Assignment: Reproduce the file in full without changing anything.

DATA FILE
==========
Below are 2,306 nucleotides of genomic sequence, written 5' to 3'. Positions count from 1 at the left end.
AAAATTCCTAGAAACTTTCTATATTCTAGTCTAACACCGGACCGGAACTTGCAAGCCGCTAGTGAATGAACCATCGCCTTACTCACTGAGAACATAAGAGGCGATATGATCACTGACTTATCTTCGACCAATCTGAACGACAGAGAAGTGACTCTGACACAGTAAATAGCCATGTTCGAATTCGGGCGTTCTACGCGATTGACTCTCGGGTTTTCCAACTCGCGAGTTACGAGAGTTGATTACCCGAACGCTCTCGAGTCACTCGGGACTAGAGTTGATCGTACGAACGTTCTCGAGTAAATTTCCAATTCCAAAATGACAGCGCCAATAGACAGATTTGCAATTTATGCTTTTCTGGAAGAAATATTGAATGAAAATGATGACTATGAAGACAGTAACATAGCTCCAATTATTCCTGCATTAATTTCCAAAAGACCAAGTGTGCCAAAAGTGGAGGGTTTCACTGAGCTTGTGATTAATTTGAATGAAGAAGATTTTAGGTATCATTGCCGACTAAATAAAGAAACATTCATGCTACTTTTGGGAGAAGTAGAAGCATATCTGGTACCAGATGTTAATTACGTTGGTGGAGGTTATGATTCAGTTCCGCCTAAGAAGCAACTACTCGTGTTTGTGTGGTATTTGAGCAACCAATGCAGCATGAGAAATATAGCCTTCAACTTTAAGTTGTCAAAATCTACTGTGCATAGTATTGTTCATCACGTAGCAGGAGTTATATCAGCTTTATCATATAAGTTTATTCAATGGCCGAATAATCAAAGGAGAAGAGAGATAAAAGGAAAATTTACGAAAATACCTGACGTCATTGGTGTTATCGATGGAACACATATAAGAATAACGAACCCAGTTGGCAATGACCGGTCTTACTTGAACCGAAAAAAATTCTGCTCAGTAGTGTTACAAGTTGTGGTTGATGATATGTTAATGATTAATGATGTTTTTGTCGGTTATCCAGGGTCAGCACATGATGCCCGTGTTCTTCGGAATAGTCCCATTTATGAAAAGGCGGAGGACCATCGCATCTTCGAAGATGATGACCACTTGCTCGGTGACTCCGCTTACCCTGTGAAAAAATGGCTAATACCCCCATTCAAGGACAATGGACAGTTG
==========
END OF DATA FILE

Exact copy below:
Below are 2,306 nucleotides of genomic sequence, written 5' to 3'. Positions count from 1 at the left end.
AAAATTCCTAGAAACTTTCTATATTCTAGTCTAACACCGGACCGGAACTTGCAAGCCGCTAGTGAATGAACCATCGCCTTACTCACTGAGAACATAAGAGGCGATATGATCACTGACTTATCTTCGACCAATCTGAACGACAGAGAAGTGACTCTGACACAGTAAATAGCCATGTTCGAATTCGGGCGTTCTACGCGATTGACTCTCGGGTTTTCCAACTCGCGAGTTACGAGAGTTGATTACCCGAACGCTCTCGAGTCACTCGGGACTAGAGTTGATCGTACGAACGTTCTCGAGTAAATTTCCAATTCCAAAATGACAGCGCCAATAGACAGATTTGCAATTTATGCTTTTCTGGAAGAAATATTGAATGAAAATGATGACTATGAAGACAGTAACATAGCTCCAATTATTCCTGCATTAATTTCCAAAAGACCAAGTGTGCCAAAAGTGGAGGGTTTCACTGAGCTTGTGATTAATTTGAATGAAGAAGATTTTAGGTATCATTGCCGACTAAATAAAGAAACATTCATGCTACTTTTGGGAGAAGTAGAAGCATATCTGGTACCAGATGTTAATTACGTTGGTGGAGGTTATGATTCAGTTCCGCCTAAGAAGCAACTACTCGTGTTTGTGTGGTATTTGAGCAACCAATGCAGCATGAGAAATATAGCCTTCAACTTTAAGTTGTCAAAATCTACTGTGCATAGTATTGTTCATCACGTAGCAGGAGTTATATCAGCTTTATCATATAAGTTTATTCAATGGCCGAATAATCAAAGGAGAAGAGAGATAAAAGGAAAATTTACGAAAATACCTGACGTCATTGGTGTTATCGATGGAACACATATAAGAATAACGAACCCAGTTGGCAATGACCGGTCTTACTTGAACCGAAAAAAATTCTGCTCAGTAGTGTTACAAGTTGTGGTTGATGATATGTTAATGATTAATGATGTTTTTGTCGGTTATCCAGGGTCAGCACATGATGCCCGTGTTCTTCGGAATAGTCCCATTTATGAAAAGGCGGAGGACCATCGCATCTTCGAAGATGATGACCACTTGCTCGGTGACTCCGCTTACCCTGTGAAAAAATGGCTAATACCCCCATTCAAGGACAATGGACAGTTG